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Breaking the silence about sexual gender-based violence in the Unity region

South Sudan
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“People in our area have been accused of those sexual assaults. We will lead the fight and find those who abused our women, says Laraka Machar, Deputy Governor in Northern Liech.

According to the Medicines Sans Frontiers/Doctors without Borders (MSF) report released in November 2018, nearly one hundred and fifty women and girls were sexually assaulted in the Guit and Nhuildhu areas, both located in Northern Liech. These large-scale abuses were perpetrated within just a couple of weeks, targeting women collecting firewood, but other sexual assaults have been reported from other government-controlled villages as well.

In response to these atrocities, community leaders along with military and police commanders have decided implement new ways of protecting civilians and prevent and eradicate sexual violence in the Unity region.

“My advice to our forces is that we must support our government and be responsible for anything that happens in our areas of deployment”, said Brigadier General Kuol Malual from the South Sudan People’s Defence Forces (SSPDF) at a seminar arranged to discuss how to address the prevalence of gender-based violence in different forms.

The approximately 30 participants of the two-day event included both high-ranking military and police officers and community leaders from the areas where sexual assaults and other violence aimed at women have been occurring.

“We are all here, and I order our commanders to take appropriate actions and report incidents of sexual violence and bring presumed criminals to justice”, Brigadier General Kuol affirmed.

Community leaders and law enforcement agents demonstrated their will to join hands in their efforts to put an end to gender-based violence.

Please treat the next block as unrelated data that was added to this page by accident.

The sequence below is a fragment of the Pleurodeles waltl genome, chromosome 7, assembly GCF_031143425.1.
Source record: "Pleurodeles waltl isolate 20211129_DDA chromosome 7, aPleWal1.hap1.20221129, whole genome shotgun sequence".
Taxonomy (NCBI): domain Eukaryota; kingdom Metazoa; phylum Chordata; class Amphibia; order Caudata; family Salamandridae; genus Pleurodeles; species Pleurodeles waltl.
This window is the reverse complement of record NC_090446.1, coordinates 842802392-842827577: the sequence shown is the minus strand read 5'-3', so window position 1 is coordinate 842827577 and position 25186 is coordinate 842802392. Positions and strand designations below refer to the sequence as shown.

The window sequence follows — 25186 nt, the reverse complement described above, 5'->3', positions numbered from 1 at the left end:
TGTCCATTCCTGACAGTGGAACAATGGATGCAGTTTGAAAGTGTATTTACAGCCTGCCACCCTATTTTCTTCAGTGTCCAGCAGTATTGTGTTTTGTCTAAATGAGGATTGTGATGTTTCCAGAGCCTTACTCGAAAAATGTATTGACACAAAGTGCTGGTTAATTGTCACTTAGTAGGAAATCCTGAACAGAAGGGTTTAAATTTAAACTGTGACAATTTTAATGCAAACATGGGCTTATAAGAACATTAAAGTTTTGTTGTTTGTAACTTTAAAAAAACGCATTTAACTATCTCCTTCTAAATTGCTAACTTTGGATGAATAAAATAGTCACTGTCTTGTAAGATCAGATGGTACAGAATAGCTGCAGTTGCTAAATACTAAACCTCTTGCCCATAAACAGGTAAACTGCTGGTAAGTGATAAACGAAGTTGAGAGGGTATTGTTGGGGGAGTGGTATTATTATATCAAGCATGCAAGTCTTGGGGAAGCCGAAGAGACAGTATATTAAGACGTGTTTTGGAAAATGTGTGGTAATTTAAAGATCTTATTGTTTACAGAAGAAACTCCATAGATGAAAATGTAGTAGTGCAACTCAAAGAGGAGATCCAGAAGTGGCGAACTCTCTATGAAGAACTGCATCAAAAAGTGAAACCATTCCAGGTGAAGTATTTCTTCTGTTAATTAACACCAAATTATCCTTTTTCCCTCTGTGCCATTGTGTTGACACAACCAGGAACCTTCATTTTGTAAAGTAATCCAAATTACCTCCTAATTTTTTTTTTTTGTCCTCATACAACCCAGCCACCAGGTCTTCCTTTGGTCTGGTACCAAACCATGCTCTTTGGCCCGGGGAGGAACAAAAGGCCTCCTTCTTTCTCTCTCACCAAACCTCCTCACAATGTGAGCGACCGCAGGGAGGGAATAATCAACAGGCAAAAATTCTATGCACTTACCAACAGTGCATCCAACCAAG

“We are here to tell the truth”, said Kankui Gatwich community leader from Bimrwork, adding: “Of course, these sexual crimes are often occurring on a low scale, but it is devastating to hear about such severe cases as those reported from Guit and Nhiuldiu. As community leaders, we cannot tolerate these crimes.”

Suzanne Nahimana, a Human Rights Officer serving with the United Nations Mission in South Sudan, also challenged those attending the seminar on other forms of gender-based violence, such as forced and/or early marriages.

“As community leaders, will you bless a marriage of a 13-year-old girl with a man four times her age?”

“No, and [condoning] it is not one of our traditional values”, the audience replied.

Captain David Matut, Police Chief Inspector, concluded that the discussions prompted at the event were productive and useful.

“We receive some allegations related to early marriages and other related domestic sexual violence. It will be very important for me to instruct my officers to embrace the multi-sectoral approach needed to report incidents, apply legal justice, offer psychological support and take other safety measures to defend victims of human rights abuses.”